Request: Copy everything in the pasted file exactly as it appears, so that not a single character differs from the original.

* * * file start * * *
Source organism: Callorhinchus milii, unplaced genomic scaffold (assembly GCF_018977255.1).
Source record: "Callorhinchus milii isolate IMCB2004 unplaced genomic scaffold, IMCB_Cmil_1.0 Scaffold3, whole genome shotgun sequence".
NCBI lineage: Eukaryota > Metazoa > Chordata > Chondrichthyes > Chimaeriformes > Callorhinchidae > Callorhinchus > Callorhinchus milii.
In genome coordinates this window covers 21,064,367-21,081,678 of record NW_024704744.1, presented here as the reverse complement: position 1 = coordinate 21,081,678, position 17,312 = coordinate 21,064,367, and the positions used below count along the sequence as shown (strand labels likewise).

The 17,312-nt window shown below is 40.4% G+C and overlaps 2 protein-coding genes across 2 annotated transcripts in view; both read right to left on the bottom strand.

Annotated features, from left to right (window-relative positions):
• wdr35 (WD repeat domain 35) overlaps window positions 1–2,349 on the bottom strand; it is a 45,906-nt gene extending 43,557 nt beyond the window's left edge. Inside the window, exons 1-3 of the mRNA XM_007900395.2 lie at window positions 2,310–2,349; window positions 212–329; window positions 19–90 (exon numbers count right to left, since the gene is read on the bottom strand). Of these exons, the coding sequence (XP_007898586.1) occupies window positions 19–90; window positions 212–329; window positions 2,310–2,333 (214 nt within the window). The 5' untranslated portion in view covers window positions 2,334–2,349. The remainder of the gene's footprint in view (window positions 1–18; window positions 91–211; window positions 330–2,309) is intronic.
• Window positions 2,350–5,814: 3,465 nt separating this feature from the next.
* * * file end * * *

Source organism: Callorhinchus milii, unplaced genomic scaffold (assembly GCF_018977255.1).
Source record: "Callorhinchus milii isolate IMCB2004 unplaced genomic scaffold, IMCB_Cmil_1.0 Scaffold3, whole genome shotgun sequence".
NCBI lineage: Eukaryota > Metazoa > Chordata > Chondrichthyes > Chimaeriformes > Callorhinchidae > Callorhinchus > Callorhinchus milii.
In genome coordinates this window covers 21,064,367-21,081,678 of record NW_024704744.1, presented here as the reverse complement: position 1 = coordinate 21,081,678, position 17,312 = coordinate 21,064,367, and the positions used below count along the sequence as shown (strand labels likewise).

The 17,312-nt window shown below is 40.4% G+C and overlaps 2 protein-coding genes across 2 annotated transcripts in view; both read right to left on the bottom strand.

Annotated features, from left to right (window-relative positions):
• wdr35 (WD repeat domain 35) overlaps window positions 1–2,349 on the bottom strand; it is a 45,906-nt gene extending 43,557 nt beyond the window's left edge. Inside the window, exons 1-3 of the mRNA XM_007900395.2 lie at window positions 2,310–2,349; window positions 212–329; window positions 19–90 (exon numbers count right to left, since the gene is read on the bottom strand). Of these exons, the coding sequence (XP_007898586.1) occupies window positions 19–90; window positions 212–329; window positions 2,310–2,333 (214 nt within the window). The 5' untranslated portion in view covers window positions 2,334–2,349. The remainder of the gene's footprint in view (window positions 1–18; window positions 91–211; window positions 330–2,309) is intronic.
• Window positions 2,350–5,814: 3,465 nt separating this feature from the next.